The decision received prominent coverage in today's Washington Post, which reported that the Forest Service had "backed off a proposal to ban fracking in the George Washington National Forest, a move likely to upset conservationists who oppose the controversial drilling practice."

On the contrary, the conservationists were thrilled with the decision, which they said has stronger protections for the environment than a proposal released three years ago, which would have allowed vertical drilling in "almost all of the forest," said Sarah Francisco, Senior Attorney and  Leader of National Forests and Parks Program at the Southern Environmental Law Center.

The press release is below.


For Immediate Release: November 18, 2014

Contacts:

Sarah Francisco, Southern Environmental Law Center, sfrancisco@selcva.org, 434-977-4090
Megan Gallagher, Shenandoah Valley Network, megang@svnva.org, 540-253-5162

Local Conservation Groups Support U.S. Forest Service Decision
to Keep GW National Forest Lands Off Limits to Gas Drilling and Fracking

Charlottesville, VA – Local conservation and community groups expressed support for today’s decision from the U.S. Forest Service to make the George Washington National Forest (GW) unavailable for oil and gas drilling, except for a small portion of the forest already under gas lease or subject to private mineral rights.

The long-term forest management plan, released today, makes clear that no additional GW lands will be opened up to leasing and drilling, while existing gas development rights remain unaddressed by the plan. On this 1.1-million acre forest, only around 10,000 acres are currently under gas lease and 167,000 acres are subject to private mineral rights. There is no gas drilling on the GW currently.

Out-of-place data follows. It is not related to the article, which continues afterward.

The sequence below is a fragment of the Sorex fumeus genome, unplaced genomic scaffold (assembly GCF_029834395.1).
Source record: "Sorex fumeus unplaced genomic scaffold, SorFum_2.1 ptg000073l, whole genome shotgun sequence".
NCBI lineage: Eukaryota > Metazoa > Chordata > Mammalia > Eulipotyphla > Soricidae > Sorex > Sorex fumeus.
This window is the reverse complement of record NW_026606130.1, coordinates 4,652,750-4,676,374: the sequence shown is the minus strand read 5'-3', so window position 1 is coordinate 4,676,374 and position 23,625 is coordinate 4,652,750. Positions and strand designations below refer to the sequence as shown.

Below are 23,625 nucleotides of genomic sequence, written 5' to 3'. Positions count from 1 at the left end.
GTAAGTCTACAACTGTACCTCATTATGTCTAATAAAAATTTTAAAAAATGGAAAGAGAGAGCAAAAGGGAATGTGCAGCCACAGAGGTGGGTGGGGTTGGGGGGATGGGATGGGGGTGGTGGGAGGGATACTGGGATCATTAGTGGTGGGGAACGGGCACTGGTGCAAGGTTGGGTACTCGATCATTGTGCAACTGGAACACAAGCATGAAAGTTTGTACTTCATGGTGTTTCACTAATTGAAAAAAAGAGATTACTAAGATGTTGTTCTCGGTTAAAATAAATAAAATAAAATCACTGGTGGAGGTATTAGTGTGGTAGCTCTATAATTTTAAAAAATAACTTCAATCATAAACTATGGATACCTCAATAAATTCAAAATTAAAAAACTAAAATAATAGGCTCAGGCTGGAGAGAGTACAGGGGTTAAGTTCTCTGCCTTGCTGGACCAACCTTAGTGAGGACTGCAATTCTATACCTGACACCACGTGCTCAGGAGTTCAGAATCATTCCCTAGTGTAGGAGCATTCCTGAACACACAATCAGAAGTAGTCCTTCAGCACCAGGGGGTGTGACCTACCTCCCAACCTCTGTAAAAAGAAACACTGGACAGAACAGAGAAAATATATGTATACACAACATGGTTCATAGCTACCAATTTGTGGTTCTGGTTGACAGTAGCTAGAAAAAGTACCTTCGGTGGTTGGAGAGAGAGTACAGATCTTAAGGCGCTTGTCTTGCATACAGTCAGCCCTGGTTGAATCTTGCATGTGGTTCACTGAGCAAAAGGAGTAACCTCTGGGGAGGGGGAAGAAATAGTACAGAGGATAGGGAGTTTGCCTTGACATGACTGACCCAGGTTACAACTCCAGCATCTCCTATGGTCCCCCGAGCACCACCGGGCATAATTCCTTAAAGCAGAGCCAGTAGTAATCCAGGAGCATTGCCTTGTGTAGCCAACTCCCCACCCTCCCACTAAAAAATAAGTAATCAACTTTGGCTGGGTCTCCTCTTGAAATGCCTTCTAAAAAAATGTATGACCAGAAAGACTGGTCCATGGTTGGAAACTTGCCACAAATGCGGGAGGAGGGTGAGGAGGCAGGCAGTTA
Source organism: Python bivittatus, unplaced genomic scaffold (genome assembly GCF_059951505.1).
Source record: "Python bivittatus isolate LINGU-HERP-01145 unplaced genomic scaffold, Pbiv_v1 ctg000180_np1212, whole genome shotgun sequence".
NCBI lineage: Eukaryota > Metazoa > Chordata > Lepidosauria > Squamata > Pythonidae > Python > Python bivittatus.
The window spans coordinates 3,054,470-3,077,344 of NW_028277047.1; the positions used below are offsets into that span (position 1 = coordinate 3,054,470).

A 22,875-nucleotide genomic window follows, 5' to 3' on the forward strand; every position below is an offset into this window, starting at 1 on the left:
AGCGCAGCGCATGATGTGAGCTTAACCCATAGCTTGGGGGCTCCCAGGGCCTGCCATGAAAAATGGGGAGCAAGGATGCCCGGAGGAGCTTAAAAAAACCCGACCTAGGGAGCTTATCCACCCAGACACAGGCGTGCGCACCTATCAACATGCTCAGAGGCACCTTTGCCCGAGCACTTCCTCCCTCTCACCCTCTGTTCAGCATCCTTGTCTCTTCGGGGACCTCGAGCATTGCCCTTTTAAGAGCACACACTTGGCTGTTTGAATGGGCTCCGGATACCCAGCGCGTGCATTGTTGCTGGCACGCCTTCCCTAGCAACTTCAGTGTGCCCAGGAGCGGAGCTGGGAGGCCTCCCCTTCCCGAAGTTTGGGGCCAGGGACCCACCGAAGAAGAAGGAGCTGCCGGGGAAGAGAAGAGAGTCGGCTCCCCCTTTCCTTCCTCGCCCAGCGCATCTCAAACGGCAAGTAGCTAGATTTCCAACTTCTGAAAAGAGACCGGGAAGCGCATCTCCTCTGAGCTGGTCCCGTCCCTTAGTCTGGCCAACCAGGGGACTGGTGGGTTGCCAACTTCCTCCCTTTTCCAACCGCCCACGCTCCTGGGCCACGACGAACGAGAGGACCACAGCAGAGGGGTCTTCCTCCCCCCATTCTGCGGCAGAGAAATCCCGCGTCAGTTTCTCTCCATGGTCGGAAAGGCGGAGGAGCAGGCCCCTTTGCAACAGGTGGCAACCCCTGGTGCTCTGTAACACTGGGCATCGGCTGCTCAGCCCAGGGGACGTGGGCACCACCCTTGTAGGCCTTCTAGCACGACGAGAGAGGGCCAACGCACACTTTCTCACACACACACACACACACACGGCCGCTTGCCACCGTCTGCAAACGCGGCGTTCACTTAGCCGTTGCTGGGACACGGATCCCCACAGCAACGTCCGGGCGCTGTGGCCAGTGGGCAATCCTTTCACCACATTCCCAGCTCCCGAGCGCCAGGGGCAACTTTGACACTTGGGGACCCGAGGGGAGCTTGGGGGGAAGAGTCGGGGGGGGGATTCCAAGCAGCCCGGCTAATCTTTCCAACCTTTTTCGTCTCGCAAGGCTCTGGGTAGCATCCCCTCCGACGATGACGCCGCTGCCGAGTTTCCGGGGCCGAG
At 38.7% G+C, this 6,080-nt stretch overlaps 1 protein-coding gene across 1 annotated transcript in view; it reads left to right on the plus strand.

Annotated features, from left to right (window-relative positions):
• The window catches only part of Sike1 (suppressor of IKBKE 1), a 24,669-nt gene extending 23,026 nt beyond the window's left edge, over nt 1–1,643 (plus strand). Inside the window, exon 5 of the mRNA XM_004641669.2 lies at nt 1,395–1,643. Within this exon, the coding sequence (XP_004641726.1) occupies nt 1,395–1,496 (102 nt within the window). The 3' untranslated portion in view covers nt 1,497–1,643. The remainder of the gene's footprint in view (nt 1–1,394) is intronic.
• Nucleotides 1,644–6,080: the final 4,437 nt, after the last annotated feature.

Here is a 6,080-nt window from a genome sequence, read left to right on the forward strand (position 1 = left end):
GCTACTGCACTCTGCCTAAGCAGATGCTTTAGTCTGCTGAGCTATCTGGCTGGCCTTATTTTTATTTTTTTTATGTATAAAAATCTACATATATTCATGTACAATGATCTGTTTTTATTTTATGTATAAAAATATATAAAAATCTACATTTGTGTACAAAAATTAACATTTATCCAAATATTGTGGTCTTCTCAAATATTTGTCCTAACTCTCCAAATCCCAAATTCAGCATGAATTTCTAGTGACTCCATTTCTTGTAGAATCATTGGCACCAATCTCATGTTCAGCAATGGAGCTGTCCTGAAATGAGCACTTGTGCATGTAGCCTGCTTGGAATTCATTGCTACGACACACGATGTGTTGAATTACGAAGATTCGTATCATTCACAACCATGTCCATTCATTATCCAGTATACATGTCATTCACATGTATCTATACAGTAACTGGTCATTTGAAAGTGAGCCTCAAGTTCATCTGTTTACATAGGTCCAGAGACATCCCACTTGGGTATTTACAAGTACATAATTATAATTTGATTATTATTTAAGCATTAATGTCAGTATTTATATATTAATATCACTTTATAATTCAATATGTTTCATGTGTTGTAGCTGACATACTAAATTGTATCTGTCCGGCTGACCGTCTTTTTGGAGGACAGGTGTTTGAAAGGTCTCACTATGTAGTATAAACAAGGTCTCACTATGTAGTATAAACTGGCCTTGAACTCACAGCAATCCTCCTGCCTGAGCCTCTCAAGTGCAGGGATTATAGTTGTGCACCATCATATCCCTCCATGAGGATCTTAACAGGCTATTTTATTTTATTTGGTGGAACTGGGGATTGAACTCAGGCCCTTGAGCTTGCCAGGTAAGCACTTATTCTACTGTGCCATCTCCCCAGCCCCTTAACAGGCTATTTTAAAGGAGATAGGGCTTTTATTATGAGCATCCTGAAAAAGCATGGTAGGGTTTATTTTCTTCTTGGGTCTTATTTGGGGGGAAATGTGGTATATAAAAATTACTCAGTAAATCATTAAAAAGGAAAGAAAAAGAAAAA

“This decision protects the existing uses and values of the special George Washington National Forest,” said Sarah Francisco, senior attorney at the Southern Environmental Law Center. “As a native Virginian who grew up in the Shenandoah Valley, I’m pleased that the U.S. Forest Service has done the right thing and recognized that the George Washington National Forest—a beloved place for our entire region—deserves protection.”

As the largest national forest in the East, over a million people per year visit the GW and its headwaters ultimately provide drinking water supplies for more than 4.5 million people. The threat of it being opened to large-scale gas drilling had caused widespread concerns about converting popular national forest lands to industrial sites.

Three years ago the Forest Service released a draft GW plan which would have prohibited horizontal gas drilling but made most of the forest available for vertical drilling. Since then, dozens of public interest organizations, eleven local governments surrounding the forest, Governor McAuliffe, several public water suppliers, and over 75,000 public comments weighed in to support the Forest Service’s proposal, as did the U.S. Environmental Protection Agency and National Park Service. U.S. Senators Warner and Kaine also urged the Forest Service to heed Virginians' clear wishes. The final forest plan takes a different protective approach, preventing any form of oil or gas drilling on the majority of the GW lands.

“The federal government has rightly heeded local wishes and chosen to protect the unspoiled lands of the GW,” said Megan Gallagher, interim director of the Shenandoah Valley Network. “There is no history of major oil and gas development in the Shenandoah Valley and not one county has embraced industrial gas development as a priority for public or private lands. This decision preserves the Valley’s recreation and agriculture-driven economy.”

As the home to popular destinations such as Shenandoah Mountain and the Great Eastern Trail, the GW provides abundant recreational opportunities to the approximately 10 million people who live within a couple hours’ drive, and it is a major economic contributor to the region. Visitors to the GW contribute substantially to the $13.6 billion in consumer spending, $923 million in tax revenue, and 138,000 jobs generated annually by outdoor recreation in Virginia.

Local and regional governments and businesses have expressed widespread concern that opening the lands to gas drilling and fracking would negatively affect local economies, particularly adjacent farms, which provide the economic backbone of the area. Agriculture is Virginia’s largest industry, and the GW region provides more than two-thirds of the value of the Commonwealth’s agricultural production.